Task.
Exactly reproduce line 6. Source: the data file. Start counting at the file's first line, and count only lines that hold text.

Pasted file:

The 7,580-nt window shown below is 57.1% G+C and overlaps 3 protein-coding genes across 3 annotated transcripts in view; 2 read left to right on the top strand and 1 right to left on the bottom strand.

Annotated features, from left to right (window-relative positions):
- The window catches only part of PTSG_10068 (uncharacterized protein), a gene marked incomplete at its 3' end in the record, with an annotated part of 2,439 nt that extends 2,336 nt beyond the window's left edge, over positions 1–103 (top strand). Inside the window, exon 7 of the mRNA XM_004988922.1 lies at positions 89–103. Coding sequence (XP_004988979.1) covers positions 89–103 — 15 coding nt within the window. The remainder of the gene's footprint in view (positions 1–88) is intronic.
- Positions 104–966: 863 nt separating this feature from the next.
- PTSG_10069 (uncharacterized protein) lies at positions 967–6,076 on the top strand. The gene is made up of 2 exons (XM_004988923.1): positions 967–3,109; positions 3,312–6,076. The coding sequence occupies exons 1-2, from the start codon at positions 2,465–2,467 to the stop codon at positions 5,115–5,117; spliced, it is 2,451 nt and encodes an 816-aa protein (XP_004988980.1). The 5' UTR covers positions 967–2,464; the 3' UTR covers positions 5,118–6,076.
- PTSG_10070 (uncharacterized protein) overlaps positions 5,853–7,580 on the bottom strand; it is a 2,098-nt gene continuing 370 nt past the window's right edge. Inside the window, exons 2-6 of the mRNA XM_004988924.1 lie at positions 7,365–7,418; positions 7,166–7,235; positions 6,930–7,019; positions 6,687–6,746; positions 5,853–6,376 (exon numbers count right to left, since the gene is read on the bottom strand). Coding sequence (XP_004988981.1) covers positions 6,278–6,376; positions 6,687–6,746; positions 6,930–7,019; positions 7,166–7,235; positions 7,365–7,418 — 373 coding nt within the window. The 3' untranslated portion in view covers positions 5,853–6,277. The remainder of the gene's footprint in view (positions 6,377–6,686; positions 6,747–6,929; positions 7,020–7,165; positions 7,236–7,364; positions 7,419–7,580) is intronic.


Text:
- PTSG_10070 (uncharacterized protein) overlaps positions 5,853–7,580 on the bottom strand; it is a 2,098-nt gene continuing 370 nt past the window's right edge. Inside the window, exons 2-6 of the mRNA XM_004988924.1 lie at positions 7,365–7,418; positions 7,166–7,235; positions 6,930–7,019; positions 6,687–6,746; positions 5,853–6,376 (exon numbers count right to left, since the gene is read on the bottom strand). Coding sequence (XP_004988981.1) covers positions 6,278–6,376; positions 6,687–6,746; positions 6,930–7,019; positions 7,166–7,235; positions 7,365–7,418 — 373 coding nt within the window. The 3' untranslated portion in view covers positions 5,853–6,277. The remainder of the gene's footprint in view (positions 6,377–6,686; positions 6,747–6,929; positions 7,020–7,165; positions 7,236–7,364; positions 7,419–7,580) is intronic.